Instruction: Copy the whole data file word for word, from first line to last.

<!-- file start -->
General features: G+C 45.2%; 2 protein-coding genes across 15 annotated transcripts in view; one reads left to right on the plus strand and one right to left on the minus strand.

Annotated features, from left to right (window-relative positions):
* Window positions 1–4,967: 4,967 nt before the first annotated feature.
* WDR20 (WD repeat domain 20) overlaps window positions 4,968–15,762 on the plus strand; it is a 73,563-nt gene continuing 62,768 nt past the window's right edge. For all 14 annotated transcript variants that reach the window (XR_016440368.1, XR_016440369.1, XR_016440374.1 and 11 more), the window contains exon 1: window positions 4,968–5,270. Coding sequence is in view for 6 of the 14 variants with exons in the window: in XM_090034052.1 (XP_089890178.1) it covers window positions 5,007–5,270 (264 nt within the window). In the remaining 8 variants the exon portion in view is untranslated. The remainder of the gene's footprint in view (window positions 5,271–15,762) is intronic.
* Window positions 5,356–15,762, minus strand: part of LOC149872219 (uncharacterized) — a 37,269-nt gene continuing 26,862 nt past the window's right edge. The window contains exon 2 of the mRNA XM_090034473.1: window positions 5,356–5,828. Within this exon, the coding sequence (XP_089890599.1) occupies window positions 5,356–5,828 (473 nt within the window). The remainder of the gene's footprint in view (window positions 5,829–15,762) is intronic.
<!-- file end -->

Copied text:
General features: G+C 45.2%; 2 protein-coding genes across 15 annotated transcripts in view; one reads left to right on the plus strand and one right to left on the minus strand.

Annotated features, from left to right (window-relative positions):
* Window positions 1–4,967: 4,967 nt before the first annotated feature.
* WDR20 (WD repeat domain 20) overlaps window positions 4,968–15,762 on the plus strand; it is a 73,563-nt gene continuing 62,768 nt past the window's right edge. For all 14 annotated transcript variants that reach the window (XR_016440368.1, XR_016440369.1, XR_016440374.1 and 11 more), the window contains exon 1: window positions 4,968–5,270. Coding sequence is in view for 6 of the 14 variants with exons in the window: in XM_090034052.1 (XP_089890178.1) it covers window positions 5,007–5,270 (264 nt within the window). In the remaining 8 variants the exon portion in view is untranslated. The remainder of the gene's footprint in view (window positions 5,271–15,762) is intronic.
* Window positions 5,356–15,762, minus strand: part of LOC149872219 (uncharacterized) — a 37,269-nt gene continuing 26,862 nt past the window's right edge. The window contains exon 2 of the mRNA XM_090034473.1: window positions 5,356–5,828. Within this exon, the coding sequence (XP_089890599.1) occupies window positions 5,356–5,828 (473 nt within the window). The remainder of the gene's footprint in view (window positions 5,829–15,762) is intronic.